The shod stand on one side of the river, gazing across the foaming abyss at the barefoot fraternity on the other. So far, so bizarre. Your colleagues on the shod side mock and degrade the lunatic fringe who are skipping along in their wacky sandals, minimalist shoes and, shock, completely bare feet.
Most people at this point turn away and go back to trudging along in their heavily cushioned factory products, shutting out the possibility that something else could be possible. Humans, it turns out, are incredibly reluctant to change which is no great surprise given that the majority of our species’ existence has been about feverishly protecting what we have from marauding neighbours and predators. If you find yourself at this river however, inquisitively peering at the eccentrics preaching the joys of minimalist running maybe it’s time to have a dip in the river and see if you can make it to the other side, the domain of the barefoot runner.
The swim is not as long at it looks, nor as fearsome for the reality of barefoot running for most people will most likely end up being a weekly experiment in technique refining. And despite what your orthotic pushing mileage obsessed mates may tell you, we are actually a welcoming and friendly crowd. Some of us even have jobs.
There is one important thing to remember though. Beyond important thing actually. Vital. Critical. Take it slow.
Yes running forums are covered in threads from injured barefoot runners and barefoot running can be a pursuit that takes you towards the freezer in search of ice packs but only if you move too quick. The jury is still firmly out on whether barefoot running will aid performance and lower your PBs but I am a believer in its ability to ward off injuries and, most importantly, clear the mind. If somewhere, deep inside there, you run for fun, it is certainly worth a try.
Despite what the punters will have you believe, the goal is not to run barefoot but to run light. Running light not only puts less impact on your legs it also makes you feel the earth and become more aware of every part of your running. If running barefoot helps get you lighter then that is great, and it may well teach you some lessons to take back to your shod running technique.
So start slow. Run around the block in a pair of minimalist shoes or, if you’re an Aussie and have grown up wearing thongs and ducking into the shops barefoot then you’re probably right to do a lap actually barefoot. The next day run shod, then again the following tap out a circuit of the block and so on slowly, slowly building up the resistance. This will give you a taste of the liberating feeling that barefoot running gives and even if you decide it’s not for you that slightly improved technique will bounce around in your subconscious while you are back in you shoes. At the very least running barefoot around the block will turn you into the weird neighbour and you won’t have to listen to Mrs Cheetam on the corner complaining about what the weather does to her dodgy knee as now she’ll duck inside at the mere sight of you.
My introduction to barefoot running was laboriously slow. I had to undo the damage a few decades worth of running shoes, orthotics, Dr Martens, hefty heeled work shoes and ski boots had done to the structural strength of my legs. By the end of month two I was just cracking out 6km runs and it wasn’t until four months of sandal shod patrolling that I pushed it to 10kms. Having said that, I never had the faintest twinge in all that time so may well have been able to push it a bit further but figured that the risk of yet another running injury was far from worth it. Now, eighteen months down the track and two hour runs are a simple glide in my rubber sandals.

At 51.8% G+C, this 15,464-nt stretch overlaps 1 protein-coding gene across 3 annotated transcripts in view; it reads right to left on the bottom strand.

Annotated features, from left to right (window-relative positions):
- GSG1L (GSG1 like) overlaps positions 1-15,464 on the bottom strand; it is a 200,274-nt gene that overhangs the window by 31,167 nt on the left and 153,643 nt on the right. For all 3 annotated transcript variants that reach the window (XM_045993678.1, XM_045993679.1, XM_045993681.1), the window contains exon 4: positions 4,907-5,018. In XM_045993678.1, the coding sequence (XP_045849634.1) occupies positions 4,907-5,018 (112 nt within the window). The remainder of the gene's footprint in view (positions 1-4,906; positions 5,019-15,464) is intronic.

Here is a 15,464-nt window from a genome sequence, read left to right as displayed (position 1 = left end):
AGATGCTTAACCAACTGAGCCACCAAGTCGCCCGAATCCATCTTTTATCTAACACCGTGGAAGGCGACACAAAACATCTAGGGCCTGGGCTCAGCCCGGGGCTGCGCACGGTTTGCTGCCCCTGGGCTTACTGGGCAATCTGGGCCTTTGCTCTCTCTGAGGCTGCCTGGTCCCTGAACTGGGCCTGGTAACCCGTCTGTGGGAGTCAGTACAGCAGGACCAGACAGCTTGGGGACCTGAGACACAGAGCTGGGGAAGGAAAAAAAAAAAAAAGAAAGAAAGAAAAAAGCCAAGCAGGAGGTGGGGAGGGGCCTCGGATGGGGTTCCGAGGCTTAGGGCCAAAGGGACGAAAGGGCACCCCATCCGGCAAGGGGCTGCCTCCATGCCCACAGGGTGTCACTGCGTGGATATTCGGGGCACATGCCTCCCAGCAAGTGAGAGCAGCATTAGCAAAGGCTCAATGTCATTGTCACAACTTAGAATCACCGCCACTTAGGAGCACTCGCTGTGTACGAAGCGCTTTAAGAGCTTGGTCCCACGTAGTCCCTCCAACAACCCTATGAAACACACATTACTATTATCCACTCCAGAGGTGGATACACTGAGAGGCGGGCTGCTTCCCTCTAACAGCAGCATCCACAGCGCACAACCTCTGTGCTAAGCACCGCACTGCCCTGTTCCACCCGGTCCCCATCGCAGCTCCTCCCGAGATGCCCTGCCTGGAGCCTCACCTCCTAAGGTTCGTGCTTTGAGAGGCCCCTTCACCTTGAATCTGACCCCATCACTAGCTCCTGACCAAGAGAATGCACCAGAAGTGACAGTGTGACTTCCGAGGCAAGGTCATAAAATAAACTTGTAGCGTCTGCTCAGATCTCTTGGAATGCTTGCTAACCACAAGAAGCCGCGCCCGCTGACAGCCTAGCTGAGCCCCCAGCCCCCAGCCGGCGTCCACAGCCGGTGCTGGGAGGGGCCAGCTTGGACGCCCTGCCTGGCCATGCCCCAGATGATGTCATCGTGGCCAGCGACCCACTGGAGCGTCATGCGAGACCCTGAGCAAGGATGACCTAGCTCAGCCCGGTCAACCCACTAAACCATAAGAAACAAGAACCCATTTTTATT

It is probably a positive enough sign that you are reading this. It says that you are happy to at least glance across the river at all the gliding barefooters and ask yourself the question why. The simplest level of curiosity is all it takes. There is no need to go out and splurge on the latest minimalist shoe sent in from the designers of Tokyo as a pair of Dunlop Volleys will do the trick as an introduction. Take it slow, be aware of what your feet and legs are telling you and, most importantly, free your mind.
– Garry Dagg, Trail Run Mag Barefoot/Minimalist Guru
As Trail Run Mag’s resident barefoot/minimalist sage, Garry Dagg will continue to write on issues, opinions, styles and techniques of barefoot/minimalist running. And he’ll test the bejesus (a sandal wearer) out of all and sundry modles now flooding the market. He’s on board not to convert, but to offer a perspective, much the same way our Shoe Guru, Simon Bright offers his. Agree or not, better to be aware, even if you’re not a fan of being bare. We welcome your opinions on the barefoot debate – fling them through on email@example.com or Facebook them at www.facebook.com/trailrunmag. Garry will also write regularly on the topic online, so sign up for his blogs and news feeds at www.trailrunmag.com. Ed.
I am a physiotherapist and a trail-runner and I have been observing this barefoot trend for a couple of years, and the often fanatical debate that is had around controversial subjects such as these. I have also studied the science.
I am writing to say that your brief article is the most succinct, balanced and reasonable take I have read on the matter. Quite inspiring.
Kind words are always welcome on this site Mark, and appreciated. Hope you find a way to include some barefoot madness in your running life.